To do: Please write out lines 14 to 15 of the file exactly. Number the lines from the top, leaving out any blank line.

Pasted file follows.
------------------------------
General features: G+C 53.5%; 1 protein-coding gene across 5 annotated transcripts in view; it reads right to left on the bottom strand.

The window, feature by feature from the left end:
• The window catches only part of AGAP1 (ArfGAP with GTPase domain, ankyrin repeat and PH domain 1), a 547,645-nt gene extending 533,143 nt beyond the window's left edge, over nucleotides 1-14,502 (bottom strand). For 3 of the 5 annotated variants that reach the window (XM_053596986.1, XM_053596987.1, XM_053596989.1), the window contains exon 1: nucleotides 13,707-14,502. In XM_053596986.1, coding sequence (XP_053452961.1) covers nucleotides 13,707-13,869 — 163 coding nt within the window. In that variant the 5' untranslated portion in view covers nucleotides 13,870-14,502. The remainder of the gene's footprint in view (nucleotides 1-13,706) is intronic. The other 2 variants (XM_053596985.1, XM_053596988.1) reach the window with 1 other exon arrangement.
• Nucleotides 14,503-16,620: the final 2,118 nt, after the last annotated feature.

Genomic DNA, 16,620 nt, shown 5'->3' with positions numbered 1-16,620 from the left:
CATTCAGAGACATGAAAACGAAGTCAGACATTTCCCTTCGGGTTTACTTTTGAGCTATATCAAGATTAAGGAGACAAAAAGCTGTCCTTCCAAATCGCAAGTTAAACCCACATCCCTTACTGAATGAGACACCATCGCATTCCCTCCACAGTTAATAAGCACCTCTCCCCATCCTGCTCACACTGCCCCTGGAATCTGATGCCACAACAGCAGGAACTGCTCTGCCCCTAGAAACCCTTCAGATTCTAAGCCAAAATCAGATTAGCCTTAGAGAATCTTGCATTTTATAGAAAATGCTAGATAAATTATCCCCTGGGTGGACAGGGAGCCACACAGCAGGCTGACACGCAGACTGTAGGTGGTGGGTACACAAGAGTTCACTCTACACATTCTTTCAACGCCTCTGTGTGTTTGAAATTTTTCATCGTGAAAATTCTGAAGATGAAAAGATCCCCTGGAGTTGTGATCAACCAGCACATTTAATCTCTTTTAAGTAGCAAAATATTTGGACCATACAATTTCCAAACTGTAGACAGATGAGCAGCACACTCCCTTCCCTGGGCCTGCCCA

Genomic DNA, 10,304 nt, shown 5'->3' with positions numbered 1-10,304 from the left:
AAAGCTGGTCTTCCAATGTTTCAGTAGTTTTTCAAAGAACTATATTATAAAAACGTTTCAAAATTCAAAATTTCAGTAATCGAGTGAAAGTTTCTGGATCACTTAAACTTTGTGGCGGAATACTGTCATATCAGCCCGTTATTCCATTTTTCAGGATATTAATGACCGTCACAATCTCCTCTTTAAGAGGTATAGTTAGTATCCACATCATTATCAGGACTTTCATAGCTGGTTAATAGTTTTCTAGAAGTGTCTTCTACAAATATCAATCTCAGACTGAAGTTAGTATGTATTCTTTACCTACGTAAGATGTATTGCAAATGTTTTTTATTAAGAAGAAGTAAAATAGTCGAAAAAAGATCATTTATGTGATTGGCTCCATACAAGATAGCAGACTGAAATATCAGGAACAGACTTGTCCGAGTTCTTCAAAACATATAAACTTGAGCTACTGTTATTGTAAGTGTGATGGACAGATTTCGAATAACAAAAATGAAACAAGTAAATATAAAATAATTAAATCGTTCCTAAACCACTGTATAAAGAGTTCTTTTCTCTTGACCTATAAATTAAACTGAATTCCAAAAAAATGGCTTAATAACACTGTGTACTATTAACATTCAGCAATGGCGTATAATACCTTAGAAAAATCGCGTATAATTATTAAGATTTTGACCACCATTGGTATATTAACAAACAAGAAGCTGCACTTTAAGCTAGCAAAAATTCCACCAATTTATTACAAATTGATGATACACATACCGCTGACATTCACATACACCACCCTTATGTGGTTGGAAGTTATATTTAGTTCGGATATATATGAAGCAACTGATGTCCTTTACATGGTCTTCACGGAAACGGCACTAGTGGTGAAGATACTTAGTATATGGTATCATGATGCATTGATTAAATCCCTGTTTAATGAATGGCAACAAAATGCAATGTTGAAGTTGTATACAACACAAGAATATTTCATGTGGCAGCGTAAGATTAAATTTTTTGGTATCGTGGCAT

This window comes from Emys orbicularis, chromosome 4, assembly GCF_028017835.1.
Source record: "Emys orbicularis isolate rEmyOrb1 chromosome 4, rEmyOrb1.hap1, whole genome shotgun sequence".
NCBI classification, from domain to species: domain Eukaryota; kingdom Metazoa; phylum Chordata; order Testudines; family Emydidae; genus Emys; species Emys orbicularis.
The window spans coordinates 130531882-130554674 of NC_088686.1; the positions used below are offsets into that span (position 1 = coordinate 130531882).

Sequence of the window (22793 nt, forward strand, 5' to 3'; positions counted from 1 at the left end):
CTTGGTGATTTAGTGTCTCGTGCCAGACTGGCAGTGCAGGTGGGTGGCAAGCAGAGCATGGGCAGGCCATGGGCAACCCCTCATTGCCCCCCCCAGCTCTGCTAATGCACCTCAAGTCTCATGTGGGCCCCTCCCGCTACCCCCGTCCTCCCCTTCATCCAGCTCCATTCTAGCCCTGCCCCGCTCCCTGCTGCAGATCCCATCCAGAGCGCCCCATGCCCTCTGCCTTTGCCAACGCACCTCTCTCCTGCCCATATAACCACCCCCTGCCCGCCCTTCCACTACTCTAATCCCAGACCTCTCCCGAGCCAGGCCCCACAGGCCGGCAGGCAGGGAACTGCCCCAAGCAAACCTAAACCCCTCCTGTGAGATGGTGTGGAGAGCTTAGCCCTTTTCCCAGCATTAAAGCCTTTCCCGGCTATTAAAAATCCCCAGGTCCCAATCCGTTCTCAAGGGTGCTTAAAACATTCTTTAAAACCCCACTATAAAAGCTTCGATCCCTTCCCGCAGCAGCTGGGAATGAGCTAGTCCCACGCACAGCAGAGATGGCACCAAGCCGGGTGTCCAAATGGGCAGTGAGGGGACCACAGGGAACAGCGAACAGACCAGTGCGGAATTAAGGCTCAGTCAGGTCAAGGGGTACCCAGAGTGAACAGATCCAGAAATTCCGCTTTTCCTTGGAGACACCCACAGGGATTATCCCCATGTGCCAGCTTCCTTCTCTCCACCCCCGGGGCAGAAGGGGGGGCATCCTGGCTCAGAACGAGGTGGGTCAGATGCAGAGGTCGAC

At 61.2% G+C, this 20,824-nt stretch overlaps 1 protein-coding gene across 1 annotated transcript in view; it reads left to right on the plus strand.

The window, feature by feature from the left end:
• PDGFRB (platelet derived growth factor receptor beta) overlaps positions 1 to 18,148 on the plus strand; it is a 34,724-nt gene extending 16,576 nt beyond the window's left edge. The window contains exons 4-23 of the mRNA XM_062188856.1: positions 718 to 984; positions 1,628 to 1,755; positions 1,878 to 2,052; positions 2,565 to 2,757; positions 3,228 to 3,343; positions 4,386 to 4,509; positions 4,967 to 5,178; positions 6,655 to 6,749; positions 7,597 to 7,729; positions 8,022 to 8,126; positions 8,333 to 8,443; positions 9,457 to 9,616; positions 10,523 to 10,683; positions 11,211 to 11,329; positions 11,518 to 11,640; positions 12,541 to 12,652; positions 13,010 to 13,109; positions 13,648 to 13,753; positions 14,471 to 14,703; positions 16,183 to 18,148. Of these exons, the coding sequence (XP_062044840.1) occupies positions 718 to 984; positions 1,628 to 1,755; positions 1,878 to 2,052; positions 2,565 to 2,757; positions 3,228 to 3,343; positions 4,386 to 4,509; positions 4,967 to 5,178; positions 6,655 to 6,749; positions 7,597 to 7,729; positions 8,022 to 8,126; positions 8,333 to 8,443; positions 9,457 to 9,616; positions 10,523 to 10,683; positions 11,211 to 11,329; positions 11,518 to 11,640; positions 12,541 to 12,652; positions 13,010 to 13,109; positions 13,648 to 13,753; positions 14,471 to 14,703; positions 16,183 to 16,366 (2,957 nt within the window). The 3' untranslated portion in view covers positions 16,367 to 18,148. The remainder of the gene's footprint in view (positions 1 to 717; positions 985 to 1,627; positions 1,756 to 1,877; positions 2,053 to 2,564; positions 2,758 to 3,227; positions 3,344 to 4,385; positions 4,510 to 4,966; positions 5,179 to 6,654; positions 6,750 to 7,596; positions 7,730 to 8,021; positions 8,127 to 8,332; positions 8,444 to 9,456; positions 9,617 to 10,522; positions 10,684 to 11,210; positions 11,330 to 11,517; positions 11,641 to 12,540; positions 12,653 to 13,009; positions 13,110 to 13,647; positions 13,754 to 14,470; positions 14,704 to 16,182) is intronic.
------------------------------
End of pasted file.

CTTGGTGATTTAGTGTCTCGTGCCAGACTGGCAGTGCAGGTGGGTGGCAAGCAGAGCATGGGCAGGCCATGGGCAACCCCTCATTGCCCCCCCCAGCTCTGCTAATGCACCTCAAGTCTCATGTGGGCCCCTCCCGCTACCCCCGTCCTCCCCTTCATCCAGCTCCATTCTAGCCCTGCCCCGCTCCCTGCTGCAGATCCCATCCAGAGCGCCCCATGCCCTCTGCCTTTGCCAACGCACCTCTCTCCTGCCCATATAACCACCCCCTGCCCGCCCTTCCACTACTCTAATCCCAGACCTCTCCCGAGCCAGGCCCCACAGGCCGGCAGGCAGGGAACTGCCCCAAGCAAACCTAAACCCCTCCTGTGAGATGGTGTGGAGAGCTTAGCCCTTTTCCCAGCATTAAAGCCTTTCCCGGCTATTAAAAATCCCCAGGTCCCAATCCGTTCTCAAGGGTGCTTAAAACATTCTTTAAAACCCCACTATAAAAGCTTCGATCCCTTCCCGCAGCAGCTGGGAATGAGCTAGTCCCACGCACAGCAGAGATGGCACCAAGCCGGGTGTCCAAATGGGCAGTGAGGGGACCACAGGGAACAGCGAACAGACCAGTGCGGAATTAAGGCTCAGTCAGGTCAAGGGGTACCCAGAGTGAACAGATCCAGAAATTCCGCTTTTCCTTGGAGACACCCACAGGGATTATCCCCATGTGCCAGCTTCCTTCTCTCCACCCCCGGGGCAGAAGGGGGGGCATCCTGGCTCAGAACGAGGTGGGTCAGATGCAGAGGTCGAC

At 61.2% G+C, this 20,824-nt stretch overlaps 1 protein-coding gene across 1 annotated transcript in view; it reads left to right on the plus strand.